Molecular Oncology Lab
The research conducted in the Molecular Oncology Lab focuses on the characterization of the mechanisms by which cancer arises and propagates to distant organs focusing on different areas of biology.
In particular, the team aims to identify how senescence drives tumour progression. The team has discovered that inhibition of the tumour suppressor gene PTEN can drive cellular senescence in cancer and that compounds that target senescence can stably arrest tumour growth. This approach has been named “pro-senescence” therapy for cancer. The team also discovered that senescent tumour cells communicate with tumour-infiltrating immune cells to promote prostate cancer and drive resistance to conventional therapies such as chemotherapies and androgen-deprivation therapies. These discoveries have inspired the design of several clinical trials currently ongoing in different countries.
Ongoing research projects in the Alimonti lab include the following:
- The identification and development of novel pro-senescence and senolytic compounds for the treatment of cancer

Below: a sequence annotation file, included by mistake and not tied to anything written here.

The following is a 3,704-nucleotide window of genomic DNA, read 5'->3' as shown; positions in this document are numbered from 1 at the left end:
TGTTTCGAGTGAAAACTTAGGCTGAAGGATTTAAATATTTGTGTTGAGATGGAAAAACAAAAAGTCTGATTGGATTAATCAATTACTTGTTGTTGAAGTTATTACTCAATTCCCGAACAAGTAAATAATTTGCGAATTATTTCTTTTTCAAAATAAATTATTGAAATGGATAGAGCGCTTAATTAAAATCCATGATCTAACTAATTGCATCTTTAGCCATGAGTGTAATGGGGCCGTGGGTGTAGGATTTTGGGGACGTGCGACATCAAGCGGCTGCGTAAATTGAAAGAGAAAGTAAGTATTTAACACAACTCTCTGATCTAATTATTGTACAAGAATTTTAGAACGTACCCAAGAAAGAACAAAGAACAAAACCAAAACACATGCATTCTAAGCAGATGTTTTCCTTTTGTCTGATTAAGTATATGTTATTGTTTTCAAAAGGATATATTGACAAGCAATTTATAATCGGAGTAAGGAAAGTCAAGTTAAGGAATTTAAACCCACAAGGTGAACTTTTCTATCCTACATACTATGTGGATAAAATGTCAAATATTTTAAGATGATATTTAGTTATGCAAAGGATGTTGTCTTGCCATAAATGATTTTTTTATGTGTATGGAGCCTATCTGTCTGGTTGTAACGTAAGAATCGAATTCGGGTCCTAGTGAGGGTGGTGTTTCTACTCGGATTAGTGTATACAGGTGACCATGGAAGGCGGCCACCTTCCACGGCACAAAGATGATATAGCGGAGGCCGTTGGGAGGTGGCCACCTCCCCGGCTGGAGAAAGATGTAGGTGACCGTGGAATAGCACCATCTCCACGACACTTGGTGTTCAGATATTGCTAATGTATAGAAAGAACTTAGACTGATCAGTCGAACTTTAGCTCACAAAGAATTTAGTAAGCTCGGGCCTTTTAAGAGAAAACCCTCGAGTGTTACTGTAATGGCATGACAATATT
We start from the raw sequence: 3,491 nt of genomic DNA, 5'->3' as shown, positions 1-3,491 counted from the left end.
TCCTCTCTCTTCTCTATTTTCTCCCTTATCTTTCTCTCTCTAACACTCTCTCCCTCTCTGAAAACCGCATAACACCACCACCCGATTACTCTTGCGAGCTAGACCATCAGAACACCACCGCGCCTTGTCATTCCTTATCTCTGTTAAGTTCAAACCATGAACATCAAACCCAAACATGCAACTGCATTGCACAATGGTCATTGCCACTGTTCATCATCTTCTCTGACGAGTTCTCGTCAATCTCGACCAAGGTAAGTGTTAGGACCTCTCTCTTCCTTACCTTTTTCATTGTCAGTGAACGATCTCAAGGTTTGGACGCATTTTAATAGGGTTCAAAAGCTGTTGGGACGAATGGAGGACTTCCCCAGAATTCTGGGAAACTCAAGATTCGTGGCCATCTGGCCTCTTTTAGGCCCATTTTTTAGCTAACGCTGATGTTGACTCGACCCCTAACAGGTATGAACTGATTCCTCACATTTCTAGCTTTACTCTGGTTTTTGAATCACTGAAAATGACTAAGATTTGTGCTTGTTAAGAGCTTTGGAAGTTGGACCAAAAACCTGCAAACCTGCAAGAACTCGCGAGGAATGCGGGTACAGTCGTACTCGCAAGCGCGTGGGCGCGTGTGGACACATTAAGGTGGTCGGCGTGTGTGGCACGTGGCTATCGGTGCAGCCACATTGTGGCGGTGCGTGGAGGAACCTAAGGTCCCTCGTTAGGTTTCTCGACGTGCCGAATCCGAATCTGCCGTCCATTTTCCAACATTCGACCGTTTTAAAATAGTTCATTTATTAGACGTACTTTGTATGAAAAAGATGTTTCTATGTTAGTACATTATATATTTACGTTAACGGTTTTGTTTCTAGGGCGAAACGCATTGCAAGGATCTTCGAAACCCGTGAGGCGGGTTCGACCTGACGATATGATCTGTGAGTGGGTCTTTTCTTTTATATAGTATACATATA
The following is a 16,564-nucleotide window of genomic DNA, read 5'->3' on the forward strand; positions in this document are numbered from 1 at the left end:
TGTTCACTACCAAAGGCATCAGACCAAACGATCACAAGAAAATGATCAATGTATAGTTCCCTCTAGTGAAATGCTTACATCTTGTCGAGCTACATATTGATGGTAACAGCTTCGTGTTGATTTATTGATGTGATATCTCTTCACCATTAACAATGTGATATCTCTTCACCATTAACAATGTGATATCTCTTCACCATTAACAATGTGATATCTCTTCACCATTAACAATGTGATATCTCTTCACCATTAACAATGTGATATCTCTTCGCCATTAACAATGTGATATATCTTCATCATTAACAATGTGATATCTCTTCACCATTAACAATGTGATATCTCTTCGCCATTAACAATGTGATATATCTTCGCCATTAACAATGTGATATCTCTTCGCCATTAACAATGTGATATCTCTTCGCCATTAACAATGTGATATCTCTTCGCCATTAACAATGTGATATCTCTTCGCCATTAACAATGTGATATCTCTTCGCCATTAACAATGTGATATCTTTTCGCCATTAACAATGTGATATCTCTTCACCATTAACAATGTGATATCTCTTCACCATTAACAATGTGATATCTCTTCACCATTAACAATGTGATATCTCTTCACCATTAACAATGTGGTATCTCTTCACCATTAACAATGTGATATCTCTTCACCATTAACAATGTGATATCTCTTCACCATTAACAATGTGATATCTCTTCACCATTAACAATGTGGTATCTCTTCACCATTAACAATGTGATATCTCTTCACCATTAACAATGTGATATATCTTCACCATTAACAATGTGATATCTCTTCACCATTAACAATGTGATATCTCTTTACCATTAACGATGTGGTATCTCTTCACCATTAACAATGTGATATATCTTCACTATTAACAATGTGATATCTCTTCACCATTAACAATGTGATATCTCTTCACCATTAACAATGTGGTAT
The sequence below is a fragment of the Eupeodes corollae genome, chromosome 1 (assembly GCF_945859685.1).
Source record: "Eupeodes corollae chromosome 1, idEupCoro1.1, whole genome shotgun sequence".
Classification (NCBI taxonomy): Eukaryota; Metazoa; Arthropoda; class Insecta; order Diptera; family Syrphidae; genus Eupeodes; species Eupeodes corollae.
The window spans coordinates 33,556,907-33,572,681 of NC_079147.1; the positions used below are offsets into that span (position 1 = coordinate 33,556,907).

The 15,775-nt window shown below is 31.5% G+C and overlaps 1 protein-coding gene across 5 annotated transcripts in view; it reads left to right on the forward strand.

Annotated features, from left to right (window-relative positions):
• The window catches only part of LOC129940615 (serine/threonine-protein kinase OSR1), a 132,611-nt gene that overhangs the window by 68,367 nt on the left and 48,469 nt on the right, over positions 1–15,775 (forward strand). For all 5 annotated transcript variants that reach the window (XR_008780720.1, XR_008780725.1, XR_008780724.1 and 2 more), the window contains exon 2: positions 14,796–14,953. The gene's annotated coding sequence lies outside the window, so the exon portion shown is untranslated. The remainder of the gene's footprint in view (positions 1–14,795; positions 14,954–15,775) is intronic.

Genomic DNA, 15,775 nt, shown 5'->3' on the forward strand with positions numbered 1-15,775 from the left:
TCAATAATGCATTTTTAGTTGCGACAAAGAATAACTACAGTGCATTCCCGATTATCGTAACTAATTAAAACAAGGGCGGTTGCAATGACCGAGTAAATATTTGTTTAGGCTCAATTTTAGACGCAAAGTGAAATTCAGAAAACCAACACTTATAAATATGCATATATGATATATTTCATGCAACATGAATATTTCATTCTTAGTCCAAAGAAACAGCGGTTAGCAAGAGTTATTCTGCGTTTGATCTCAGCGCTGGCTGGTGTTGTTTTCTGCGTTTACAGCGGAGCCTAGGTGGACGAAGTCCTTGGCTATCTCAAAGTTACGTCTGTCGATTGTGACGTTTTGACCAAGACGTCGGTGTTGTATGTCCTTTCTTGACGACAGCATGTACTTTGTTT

- Screening for the identification of novel regulators of the function and tumour recruitment of myeloid-derived suppressor cells
- The characterization of metabolic requirements of prostate cancer, including the role of gut microbiota
- Generation of novel mouse models to study the metastatic progression of prostate cancer
In our studies, we use a combination of molecular biology from in vitro data, genetically engineered mouse models, next-generation sequencing, artificial intelligence and computational biology, system biology and microbiology. Our research is moved by the will to bring innovation and ease patient outcomes; for this reason, several bench-achieved findings have been rapidly translated into the clinic.